There may be another meaning, one less oriented to a Church, or Jesus as an authority figure, more oriented to Jesus as a sage or philosopher, whose meaning is not clear. I don't think he was unique; I think him comparable to Buddha and probably many other figures in various cultures. He was one practitioner, among many, of a certain philosophy.
I think that Jesus has a lot of similarities with the Taoist sages of China, and the Cynic wandering philosophers of Hellenism. See F. Gerald Downing, Christ and the Cynics: downing.html.
Admittedly, Jesus grew up within Judaism; at Matthew 15:21-8 he speaks of non-Jews (Gentiles i.e. Pagans, represented here by a Canaanite woman) as "dogs". Mark 7:24-30 tells the same story, calling the woman "a Gentile, of Syrophoenician origin".
But I think he also grew out of (i.e. away from) Judaism, as he gained in wisdom; that's why he's so hated. The "turn the other cheek" philosophy is nowhere found in Judaism, but it has strong Buddhist parallels.
Christ as a Buddha Figure - Buddhist sources for Christianity: buddhism.html.
Nor is this "turn the other cheek" philosophy found in Aryanism, or its modern extreme, Nazism.
Nor is it found in the non-theistic movements which have emerged from Judaism, e.g. Marxism and Radical Feminism: philos.html.
The death of Jesus was tragic, but not unique. We do not blame all Greeks for the death of Socrates; on the same logic, we should not blame all Jews for the death of Jesus. But the reason that Jews were collectively blamed, is that Jews were seen as a religion, a religion which emphasized the collectivity. Whereas the Greeks saw themselves as individuals, with individual responsibility, Judaism says that the Jews are the People of God, with collective responsibility and a collective fate (e.g. children are punished by God for the sins of parents, extending many generations). It seemed that Jesus' death was ordered by the leaders of this religion, and that this religion has still not revoked that order, i.e. repudiated it, i.e. apologised.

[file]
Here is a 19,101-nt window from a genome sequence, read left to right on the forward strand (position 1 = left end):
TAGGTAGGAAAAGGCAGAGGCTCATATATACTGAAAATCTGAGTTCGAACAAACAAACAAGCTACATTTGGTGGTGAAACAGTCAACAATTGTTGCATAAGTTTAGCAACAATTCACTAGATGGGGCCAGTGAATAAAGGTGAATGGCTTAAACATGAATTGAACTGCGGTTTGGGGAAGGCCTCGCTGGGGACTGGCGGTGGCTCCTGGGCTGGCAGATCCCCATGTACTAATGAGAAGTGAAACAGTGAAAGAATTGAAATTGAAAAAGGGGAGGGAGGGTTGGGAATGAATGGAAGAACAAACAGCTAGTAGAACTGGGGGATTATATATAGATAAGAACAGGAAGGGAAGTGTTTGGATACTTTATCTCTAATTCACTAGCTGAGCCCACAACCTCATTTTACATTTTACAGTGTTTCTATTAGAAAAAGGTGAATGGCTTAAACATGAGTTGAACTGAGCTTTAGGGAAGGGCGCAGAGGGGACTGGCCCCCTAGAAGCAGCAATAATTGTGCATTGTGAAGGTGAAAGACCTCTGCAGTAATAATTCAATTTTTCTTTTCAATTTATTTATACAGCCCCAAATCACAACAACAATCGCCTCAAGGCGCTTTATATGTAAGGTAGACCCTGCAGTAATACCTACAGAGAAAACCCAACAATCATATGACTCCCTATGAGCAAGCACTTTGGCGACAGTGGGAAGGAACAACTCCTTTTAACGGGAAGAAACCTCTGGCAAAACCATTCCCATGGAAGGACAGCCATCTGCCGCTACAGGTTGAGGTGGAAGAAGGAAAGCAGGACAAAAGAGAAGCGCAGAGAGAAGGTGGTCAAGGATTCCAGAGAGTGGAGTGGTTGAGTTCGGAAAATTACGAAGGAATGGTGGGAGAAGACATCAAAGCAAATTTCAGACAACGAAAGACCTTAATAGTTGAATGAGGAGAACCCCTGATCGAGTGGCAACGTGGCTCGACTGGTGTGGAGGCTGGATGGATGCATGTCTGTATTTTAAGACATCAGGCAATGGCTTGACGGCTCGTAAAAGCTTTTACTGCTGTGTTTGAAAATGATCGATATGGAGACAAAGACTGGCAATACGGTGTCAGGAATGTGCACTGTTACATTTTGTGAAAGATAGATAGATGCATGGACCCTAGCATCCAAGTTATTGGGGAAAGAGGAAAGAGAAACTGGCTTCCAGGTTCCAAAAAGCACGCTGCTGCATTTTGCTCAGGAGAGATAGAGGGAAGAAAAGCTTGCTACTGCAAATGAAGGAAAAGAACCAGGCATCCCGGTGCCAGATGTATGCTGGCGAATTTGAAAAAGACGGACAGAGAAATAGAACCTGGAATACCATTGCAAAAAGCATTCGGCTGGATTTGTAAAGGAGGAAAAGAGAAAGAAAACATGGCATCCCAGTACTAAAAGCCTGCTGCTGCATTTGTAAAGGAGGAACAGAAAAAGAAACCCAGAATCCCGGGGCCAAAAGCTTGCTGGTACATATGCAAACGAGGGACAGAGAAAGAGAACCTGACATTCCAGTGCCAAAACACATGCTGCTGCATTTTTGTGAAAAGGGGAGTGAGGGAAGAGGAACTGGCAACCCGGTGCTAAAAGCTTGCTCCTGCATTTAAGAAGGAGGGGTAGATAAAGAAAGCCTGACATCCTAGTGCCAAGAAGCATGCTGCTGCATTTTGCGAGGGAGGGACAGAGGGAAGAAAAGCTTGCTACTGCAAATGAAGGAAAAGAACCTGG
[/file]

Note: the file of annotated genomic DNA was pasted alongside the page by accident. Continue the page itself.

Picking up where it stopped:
But if Christianity were to un-graft itself from its Jewish rootstock - as I advocate - then Christians would stop trying to be Jews (i.e. the True Jews), would let the Jews be the Jews, and treat them as individuals.
When one considers Thomas Aquinas' Three Ways of Knowing God (see murray.html), similarities are seen between the Western understanding of God, and the Eastern concepts of Brahma, Karma and Tao, impersonal moral laws of the universe.
How such laws might operate is a puzzle - but do we know how physical laws operate throughout the universe? An anomic, anarchic universe would be even more incomprehensible.
The Society of St Pius X is a traditionalist part of the Catholic Church that rejects Vatican II, seeing Vatican II as transforming the Catholic Church into a Protestant body.
This SSPX site http://www.sspx.com/rande/Principles.htm#P1 says, "PART ONE: PRINCIPLES P1 THE CATHOLIC CHURCH IS DIVINE".
Now what does it mean, to say the Catholic Church is divine? Perhaps, as "the Body of Christ". Perhaps, as "the People of God".
But I guess that Jews also hold themselves divine - as "the People of God". And probably Moslems do - as "the People of God". So this can be a pretty dangerous concept.
Two questions: (1) Which is divine - the SSPX part of the Catholic Church, or the other part that changed after Vatican II? (2) If the Church was divine, how could it err at Vatican II? Or in all the other schisms that have occurred?
Write to me at contact.html.